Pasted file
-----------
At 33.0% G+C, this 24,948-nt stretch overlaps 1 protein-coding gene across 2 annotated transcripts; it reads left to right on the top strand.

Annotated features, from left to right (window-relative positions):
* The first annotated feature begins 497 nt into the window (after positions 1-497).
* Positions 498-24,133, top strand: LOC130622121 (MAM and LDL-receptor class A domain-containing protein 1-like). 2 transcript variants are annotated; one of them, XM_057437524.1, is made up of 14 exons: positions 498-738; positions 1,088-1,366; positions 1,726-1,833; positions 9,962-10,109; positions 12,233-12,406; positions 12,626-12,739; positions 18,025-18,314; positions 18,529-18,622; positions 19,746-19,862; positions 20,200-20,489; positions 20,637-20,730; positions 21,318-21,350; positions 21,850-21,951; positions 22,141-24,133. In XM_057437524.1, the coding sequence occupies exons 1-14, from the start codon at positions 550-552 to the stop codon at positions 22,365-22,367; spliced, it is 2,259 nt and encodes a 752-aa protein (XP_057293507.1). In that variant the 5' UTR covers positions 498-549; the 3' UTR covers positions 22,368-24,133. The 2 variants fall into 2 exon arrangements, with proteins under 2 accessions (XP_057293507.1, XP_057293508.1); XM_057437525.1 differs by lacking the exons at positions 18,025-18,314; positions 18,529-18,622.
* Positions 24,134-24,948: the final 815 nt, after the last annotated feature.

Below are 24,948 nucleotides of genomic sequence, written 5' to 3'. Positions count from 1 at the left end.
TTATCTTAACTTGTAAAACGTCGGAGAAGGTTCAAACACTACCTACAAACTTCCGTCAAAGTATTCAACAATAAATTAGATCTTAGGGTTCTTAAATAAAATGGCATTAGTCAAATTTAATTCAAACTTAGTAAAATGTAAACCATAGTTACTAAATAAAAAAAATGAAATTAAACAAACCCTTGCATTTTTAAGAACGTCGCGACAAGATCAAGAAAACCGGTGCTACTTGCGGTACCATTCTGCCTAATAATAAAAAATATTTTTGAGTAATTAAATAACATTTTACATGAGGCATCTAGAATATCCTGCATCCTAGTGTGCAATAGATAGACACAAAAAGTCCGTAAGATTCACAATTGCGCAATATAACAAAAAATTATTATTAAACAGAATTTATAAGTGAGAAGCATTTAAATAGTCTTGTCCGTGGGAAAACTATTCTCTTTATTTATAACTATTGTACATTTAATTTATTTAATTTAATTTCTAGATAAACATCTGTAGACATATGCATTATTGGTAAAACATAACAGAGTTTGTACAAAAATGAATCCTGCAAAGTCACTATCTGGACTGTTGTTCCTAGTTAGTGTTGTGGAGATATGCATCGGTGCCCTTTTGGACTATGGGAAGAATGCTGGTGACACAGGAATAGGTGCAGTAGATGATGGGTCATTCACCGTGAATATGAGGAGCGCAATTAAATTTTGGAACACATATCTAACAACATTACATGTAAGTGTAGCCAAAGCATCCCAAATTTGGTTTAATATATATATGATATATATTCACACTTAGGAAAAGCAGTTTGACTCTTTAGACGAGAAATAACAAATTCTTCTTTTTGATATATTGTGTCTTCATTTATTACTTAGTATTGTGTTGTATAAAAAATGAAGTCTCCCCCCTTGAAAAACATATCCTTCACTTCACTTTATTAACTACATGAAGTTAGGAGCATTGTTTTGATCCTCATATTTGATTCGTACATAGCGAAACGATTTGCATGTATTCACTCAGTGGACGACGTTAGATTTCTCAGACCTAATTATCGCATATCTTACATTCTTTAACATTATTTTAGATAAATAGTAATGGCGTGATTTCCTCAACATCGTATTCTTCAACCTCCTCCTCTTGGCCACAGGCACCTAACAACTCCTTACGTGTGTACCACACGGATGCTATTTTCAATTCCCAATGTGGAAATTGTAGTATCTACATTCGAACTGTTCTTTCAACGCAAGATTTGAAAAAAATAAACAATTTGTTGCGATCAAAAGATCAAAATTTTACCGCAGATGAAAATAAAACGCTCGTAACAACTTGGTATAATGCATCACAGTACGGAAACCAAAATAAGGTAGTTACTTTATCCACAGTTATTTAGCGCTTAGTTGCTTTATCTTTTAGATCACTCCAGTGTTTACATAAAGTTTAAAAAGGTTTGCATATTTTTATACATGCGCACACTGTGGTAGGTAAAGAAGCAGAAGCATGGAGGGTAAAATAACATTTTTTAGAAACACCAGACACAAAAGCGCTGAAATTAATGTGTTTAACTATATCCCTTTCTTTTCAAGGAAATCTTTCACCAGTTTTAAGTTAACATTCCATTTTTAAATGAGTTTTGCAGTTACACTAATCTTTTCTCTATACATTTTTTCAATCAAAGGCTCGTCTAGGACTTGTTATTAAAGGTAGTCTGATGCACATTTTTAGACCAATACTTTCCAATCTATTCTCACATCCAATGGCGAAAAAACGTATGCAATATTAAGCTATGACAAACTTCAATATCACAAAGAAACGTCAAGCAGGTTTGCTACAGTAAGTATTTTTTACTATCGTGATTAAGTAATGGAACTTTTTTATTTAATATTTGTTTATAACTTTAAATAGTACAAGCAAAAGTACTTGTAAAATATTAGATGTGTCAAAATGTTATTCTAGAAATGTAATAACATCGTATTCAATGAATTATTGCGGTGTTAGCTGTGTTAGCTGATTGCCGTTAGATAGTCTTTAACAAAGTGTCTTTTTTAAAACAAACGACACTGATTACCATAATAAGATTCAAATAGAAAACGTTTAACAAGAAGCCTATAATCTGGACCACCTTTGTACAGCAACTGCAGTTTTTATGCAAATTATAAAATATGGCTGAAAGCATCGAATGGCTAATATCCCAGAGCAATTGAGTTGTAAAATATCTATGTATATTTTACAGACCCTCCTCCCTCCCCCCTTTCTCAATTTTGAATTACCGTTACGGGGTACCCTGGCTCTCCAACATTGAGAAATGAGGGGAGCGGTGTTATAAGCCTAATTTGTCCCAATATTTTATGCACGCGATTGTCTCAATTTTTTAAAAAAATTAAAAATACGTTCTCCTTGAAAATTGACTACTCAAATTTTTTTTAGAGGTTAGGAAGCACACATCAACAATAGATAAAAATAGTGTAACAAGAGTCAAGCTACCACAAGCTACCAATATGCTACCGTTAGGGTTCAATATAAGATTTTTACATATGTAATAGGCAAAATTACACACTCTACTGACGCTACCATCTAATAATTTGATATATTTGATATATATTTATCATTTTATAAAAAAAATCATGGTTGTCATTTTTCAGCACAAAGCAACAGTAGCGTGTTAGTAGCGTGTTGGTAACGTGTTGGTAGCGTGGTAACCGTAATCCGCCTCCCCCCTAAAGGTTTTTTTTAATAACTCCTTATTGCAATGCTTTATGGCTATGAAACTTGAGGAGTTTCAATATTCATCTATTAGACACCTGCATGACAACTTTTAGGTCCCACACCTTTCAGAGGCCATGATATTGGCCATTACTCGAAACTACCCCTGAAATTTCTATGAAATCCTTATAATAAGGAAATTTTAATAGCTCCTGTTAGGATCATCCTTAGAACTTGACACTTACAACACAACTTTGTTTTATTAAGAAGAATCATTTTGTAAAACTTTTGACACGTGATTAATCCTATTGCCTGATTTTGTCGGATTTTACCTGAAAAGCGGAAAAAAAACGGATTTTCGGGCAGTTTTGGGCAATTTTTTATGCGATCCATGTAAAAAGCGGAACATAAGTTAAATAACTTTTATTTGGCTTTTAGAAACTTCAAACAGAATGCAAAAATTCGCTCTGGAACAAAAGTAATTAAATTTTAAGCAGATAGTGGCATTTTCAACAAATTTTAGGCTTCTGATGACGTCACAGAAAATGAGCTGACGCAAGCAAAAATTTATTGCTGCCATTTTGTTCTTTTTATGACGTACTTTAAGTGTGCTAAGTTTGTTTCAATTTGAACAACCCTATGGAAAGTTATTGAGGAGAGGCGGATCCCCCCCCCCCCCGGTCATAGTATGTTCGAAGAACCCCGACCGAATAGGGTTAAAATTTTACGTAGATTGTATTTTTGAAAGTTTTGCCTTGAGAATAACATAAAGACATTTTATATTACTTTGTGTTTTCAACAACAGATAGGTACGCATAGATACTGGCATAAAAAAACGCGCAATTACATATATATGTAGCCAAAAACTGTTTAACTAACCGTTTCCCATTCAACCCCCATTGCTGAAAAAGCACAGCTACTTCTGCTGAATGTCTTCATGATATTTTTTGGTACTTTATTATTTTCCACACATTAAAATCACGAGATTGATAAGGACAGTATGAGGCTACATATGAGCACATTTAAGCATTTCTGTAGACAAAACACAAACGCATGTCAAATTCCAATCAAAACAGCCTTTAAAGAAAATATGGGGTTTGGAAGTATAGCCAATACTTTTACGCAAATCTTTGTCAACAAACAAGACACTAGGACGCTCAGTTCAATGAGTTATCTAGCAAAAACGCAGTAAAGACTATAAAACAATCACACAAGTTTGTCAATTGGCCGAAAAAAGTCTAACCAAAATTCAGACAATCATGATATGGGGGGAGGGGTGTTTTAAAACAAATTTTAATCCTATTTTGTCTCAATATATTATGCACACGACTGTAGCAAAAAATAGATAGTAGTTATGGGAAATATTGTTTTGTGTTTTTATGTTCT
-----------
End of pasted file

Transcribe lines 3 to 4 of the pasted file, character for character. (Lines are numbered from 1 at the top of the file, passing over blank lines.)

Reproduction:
* The first annotated feature begins 497 nt into the window (after positions 1-497).
* Positions 498-24,133, top strand: LOC130622121 (MAM and LDL-receptor class A domain-containing protein 1-like). 2 transcript variants are annotated; one of them, XM_057437524.1, is made up of 14 exons: positions 498-738; positions 1,088-1,366; positions 1,726-1,833; positions 9,962-10,109; positions 12,233-12,406; positions 12,626-12,739; positions 18,025-18,314; positions 18,529-18,622; positions 19,746-19,862; positions 20,200-20,489; positions 20,637-20,730; positions 21,318-21,350; positions 21,850-21,951; positions 22,141-24,133. In XM_057437524.1, the coding sequence occupies exons 1-14, from the start codon at positions 550-552 to the stop codon at positions 22,365-22,367; spliced, it is 2,259 nt and encodes a 752-aa protein (XP_057293507.1). In that variant the 5' UTR covers positions 498-549; the 3' UTR covers positions 22,368-24,133. The 2 variants fall into 2 exon arrangements, with proteins under 2 accessions (XP_057293507.1, XP_057293508.1); XM_057437525.1 differs by lacking the exons at positions 18,025-18,314; positions 18,529-18,622.